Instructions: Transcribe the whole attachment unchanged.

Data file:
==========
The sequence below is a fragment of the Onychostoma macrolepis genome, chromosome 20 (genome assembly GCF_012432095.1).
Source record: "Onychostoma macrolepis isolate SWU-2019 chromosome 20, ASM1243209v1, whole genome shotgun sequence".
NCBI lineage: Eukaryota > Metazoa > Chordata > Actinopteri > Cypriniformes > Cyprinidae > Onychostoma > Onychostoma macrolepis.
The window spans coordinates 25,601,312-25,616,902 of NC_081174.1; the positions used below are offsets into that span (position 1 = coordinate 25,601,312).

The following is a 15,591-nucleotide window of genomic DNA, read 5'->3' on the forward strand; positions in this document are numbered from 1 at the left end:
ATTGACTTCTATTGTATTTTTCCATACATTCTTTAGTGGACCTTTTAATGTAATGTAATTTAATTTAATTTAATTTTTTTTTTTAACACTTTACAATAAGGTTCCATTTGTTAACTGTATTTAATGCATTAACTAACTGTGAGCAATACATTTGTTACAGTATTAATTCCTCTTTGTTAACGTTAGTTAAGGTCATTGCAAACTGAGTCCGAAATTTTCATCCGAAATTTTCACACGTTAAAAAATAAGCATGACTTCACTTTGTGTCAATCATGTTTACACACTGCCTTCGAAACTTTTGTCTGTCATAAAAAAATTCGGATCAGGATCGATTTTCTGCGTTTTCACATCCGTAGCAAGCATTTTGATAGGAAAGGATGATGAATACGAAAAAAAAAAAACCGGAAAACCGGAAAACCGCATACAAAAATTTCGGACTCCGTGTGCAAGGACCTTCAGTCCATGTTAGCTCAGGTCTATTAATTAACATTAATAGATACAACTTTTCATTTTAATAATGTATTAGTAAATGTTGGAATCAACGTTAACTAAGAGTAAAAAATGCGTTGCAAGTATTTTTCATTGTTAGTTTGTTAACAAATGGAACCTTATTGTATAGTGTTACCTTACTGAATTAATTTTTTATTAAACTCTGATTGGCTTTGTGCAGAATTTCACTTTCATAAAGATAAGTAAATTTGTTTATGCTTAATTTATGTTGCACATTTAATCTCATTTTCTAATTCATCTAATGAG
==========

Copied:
The sequence below is a fragment of the Onychostoma macrolepis genome, chromosome 20 (genome assembly GCF_012432095.1).
Source record: "Onychostoma macrolepis isolate SWU-2019 chromosome 20, ASM1243209v1, whole genome shotgun sequence".
NCBI lineage: Eukaryota > Metazoa > Chordata > Actinopteri > Cypriniformes > Cyprinidae > Onychostoma > Onychostoma macrolepis.
The window spans coordinates 25,601,312-25,616,902 of NC_081174.1; the positions used below are offsets into that span (position 1 = coordinate 25,601,312).

The following is a 15,591-nucleotide window of genomic DNA, read 5'->3' on the forward strand; positions in this document are numbered from 1 at the left end:
ATTGACTTCTATTGTATTTTTCCATACATTCTTTAGTGGACCTTTTAATGTAATGTAATTTAATTTAATTTAATTTTTTTTTTTAACACTTTACAATAAGGTTCCATTTGTTAACTGTATTTAATGCATTAACTAACTGTGAGCAATACATTTGTTACAGTATTAATTCCTCTTTGTTAACGTTAGTTAAGGTCATTGCAAACTGAGTCCGAAATTTTCATCCGAAATTTTCACACGTTAAAAAATAAGCATGACTTCACTTTGTGTCAATCATGTTTACACACTGCCTTCGAAACTTTTGTCTGTCATAAAAAAATTCGGATCAGGATCGATTTTCTGCGTTTTCACATCCGTAGCAAGCATTTTGATAGGAAAGGATGATGAATACGAAAAAAAAAAAACCGGAAAACCGGAAAACCGCATACAAAAATTTCGGACTCCGTGTGCAAGGACCTTCAGTCCATGTTAGCTCAGGTCTATTAATTAACATTAATAGATACAACTTTTCATTTTAATAATGTATTAGTAAATGTTGGAATCAACGTTAACTAAGAGTAAAAAATGCGTTGCAAGTATTTTTCATTGTTAGTTTGTTAACAAATGGAACCTTATTGTATAGTGTTACCTTACTGAATTAATTTTTTATTAAACTCTGATTGGCTTTGTGCAGAATTTCACTTTCATAAAGATAAGTAAATTTGTTTATGCTTAATTTATGTTGCACATTTAATCTCATTTTCTAATTCATCTAATGAG